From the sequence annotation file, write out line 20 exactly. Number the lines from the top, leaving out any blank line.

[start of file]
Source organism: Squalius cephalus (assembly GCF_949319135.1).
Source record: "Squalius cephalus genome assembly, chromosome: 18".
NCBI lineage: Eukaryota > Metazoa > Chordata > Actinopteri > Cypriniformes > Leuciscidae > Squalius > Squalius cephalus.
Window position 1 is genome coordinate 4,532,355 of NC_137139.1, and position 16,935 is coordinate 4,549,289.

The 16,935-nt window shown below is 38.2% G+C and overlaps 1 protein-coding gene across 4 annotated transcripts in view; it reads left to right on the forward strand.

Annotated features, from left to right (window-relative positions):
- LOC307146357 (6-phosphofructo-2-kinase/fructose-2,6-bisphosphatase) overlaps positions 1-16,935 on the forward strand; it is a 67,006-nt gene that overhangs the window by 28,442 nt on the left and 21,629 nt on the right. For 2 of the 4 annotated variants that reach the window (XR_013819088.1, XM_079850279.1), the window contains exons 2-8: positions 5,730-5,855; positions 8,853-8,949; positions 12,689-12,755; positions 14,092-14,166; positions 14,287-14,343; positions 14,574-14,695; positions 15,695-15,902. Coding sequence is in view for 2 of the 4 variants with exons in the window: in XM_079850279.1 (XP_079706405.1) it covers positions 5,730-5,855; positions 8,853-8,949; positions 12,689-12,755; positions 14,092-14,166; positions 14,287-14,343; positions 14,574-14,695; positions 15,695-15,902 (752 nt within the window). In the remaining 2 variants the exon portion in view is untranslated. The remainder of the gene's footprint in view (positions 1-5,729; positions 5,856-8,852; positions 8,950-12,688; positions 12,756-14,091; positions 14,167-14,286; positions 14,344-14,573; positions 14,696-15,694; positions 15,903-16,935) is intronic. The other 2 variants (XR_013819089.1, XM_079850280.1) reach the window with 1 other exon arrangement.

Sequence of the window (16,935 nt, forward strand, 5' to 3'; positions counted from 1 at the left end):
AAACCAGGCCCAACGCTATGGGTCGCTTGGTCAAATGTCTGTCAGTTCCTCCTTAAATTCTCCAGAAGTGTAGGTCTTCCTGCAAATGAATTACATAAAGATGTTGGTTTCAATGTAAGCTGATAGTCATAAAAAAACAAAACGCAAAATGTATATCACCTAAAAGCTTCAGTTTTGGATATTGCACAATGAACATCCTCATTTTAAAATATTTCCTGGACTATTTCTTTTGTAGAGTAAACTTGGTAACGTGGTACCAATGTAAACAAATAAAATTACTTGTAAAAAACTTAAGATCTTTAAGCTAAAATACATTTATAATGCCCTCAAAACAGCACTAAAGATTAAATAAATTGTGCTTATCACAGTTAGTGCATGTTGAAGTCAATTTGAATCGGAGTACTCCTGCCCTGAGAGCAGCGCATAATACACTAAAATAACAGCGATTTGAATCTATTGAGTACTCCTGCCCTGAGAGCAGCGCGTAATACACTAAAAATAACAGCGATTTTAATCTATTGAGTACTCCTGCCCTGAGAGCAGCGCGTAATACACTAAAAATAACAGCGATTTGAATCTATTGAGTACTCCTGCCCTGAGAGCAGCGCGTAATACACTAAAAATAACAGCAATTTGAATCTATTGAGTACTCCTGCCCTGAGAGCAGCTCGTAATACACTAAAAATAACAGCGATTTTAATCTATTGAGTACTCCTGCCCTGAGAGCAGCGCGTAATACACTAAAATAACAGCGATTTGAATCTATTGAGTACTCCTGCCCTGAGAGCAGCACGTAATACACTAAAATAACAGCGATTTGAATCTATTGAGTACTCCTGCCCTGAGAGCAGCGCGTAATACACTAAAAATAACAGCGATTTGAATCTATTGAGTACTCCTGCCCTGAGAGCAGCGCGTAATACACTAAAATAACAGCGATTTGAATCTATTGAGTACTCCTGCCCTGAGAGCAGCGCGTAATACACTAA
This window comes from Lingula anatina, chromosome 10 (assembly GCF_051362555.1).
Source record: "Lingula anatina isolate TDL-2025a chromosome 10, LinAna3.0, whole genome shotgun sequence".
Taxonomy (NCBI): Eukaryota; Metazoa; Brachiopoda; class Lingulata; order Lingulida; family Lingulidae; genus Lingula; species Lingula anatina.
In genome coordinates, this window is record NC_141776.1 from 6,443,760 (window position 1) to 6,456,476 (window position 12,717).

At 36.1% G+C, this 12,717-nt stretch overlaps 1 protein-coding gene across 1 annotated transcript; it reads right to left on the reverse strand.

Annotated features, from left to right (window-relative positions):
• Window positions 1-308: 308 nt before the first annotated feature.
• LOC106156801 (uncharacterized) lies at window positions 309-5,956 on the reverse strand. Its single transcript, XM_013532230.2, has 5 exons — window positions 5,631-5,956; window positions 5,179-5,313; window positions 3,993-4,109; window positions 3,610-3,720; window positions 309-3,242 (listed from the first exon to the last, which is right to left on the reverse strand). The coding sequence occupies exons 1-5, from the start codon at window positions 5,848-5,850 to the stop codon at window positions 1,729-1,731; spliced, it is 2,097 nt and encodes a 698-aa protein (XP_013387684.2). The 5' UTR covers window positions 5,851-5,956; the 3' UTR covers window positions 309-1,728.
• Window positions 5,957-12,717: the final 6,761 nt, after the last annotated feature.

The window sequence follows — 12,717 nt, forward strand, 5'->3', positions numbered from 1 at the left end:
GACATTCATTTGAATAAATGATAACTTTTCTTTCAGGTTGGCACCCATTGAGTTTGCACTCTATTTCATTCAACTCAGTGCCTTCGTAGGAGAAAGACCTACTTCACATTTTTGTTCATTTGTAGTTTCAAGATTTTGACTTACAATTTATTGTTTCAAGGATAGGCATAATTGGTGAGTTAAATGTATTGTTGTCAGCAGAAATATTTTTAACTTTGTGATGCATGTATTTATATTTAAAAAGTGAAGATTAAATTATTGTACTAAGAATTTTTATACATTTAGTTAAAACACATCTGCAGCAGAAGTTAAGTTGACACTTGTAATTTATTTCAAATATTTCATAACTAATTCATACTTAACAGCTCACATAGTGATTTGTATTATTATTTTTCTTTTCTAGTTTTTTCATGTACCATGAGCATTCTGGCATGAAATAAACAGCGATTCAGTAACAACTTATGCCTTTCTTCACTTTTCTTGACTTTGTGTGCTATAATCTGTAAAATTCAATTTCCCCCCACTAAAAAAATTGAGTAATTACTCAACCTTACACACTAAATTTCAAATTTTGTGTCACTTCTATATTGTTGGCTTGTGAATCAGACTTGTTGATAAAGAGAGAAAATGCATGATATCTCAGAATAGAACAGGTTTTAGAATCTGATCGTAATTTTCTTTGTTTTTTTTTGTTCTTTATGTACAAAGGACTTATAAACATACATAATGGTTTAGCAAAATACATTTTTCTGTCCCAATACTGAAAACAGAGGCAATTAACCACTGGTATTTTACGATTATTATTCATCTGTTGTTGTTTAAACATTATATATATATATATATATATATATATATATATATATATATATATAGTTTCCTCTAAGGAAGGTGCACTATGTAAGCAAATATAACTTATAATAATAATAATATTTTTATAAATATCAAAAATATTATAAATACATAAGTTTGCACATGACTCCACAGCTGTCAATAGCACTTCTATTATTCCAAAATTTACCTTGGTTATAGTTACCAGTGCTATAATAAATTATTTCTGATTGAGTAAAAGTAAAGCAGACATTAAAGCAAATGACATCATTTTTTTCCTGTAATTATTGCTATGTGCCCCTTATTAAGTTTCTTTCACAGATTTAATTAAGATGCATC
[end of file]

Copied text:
GACATTCATTTGAATAAATGATAACTTTTCTTTCAGGTTGGCACCCATTGAGTTTGCACTCTATTTCATTCAACTCAGTGCCTTCGTAGGAGAAAGACCTACTTCACATTTTTGTTCATTTGTAGTTTCAAGATTTTGACTTACAATTTATTGTTTCAAGGATAGGCATAATTGGTGAGTTAAATGTATTGTTGTCAGCAGAAATATTTTTAACTTTGTGATGCATGTATTTATATTTAAAAAGTGAAGATTAAATTATTGTACTAAGAATTTTTATACATTTAGTTAAAACACATCTGCAGCAGAAGTTAAGTTGACACTTGTAATTTATTTCAAATATTTCATAACTAATTCATACTTAACAGCTCACATAGTGATTTGTATTATTATTTTTCTTTTCTAGTTTTTTCATGTACCATGAGCATTCTGGCATGAAATAAACAGCGATTCAGTAACAACTTATGCCTTTCTTCACTTTTCTTGACTTTGTGTGCTATAATCTGTAAAATTCAATTTCCCCCCACTAAAAAAATTGAGTAATTACTCAACCTTACACACTAAATTTCAAATTTTGTGTCACTTCTATATTGTTGGCTTGTGAATCAGACTTGTTGATAAAGAGAGAAAATGCATGATATCTCAGAATAGAACAGGTTTTAGAATCTGATCGTAATTTTCTTTGTTTTTTTTTGTTCTTTATGTACAAAGGACTTATAAACATACATAATGGTTTAGCAAAATACATTTTTCTGTCCCAATACTGAAAACAGAGGCAATTAACCACTGGTATTTTACGATTATTATTCATCTGTTGTTGTTTAAACATTATATATATATATATATATATATATATATATATATATATATATATAGTTTCCTCTAAGGAAGGTGCACTATGTAAGCAAATATAACTTATAATAATAATAATATTTTTATAAATATCAAAAATATTATAAATACATAAGTTTGCACATGACTCCACAGCTGTCAATAGCACTTCTATTATTCCAAAATTTACCTTGGTTATAGTTACCAGTGCTATAATAAATTATTTCTGATTGAGTAAAAGTAAAGCAGACATTAAAGCAAATGACATCATTTTTTTCCTGTAATTATTGCTATGTGCCCCTTATTAAGTTTCTTTCACAGATTTAATTAAGATGCATC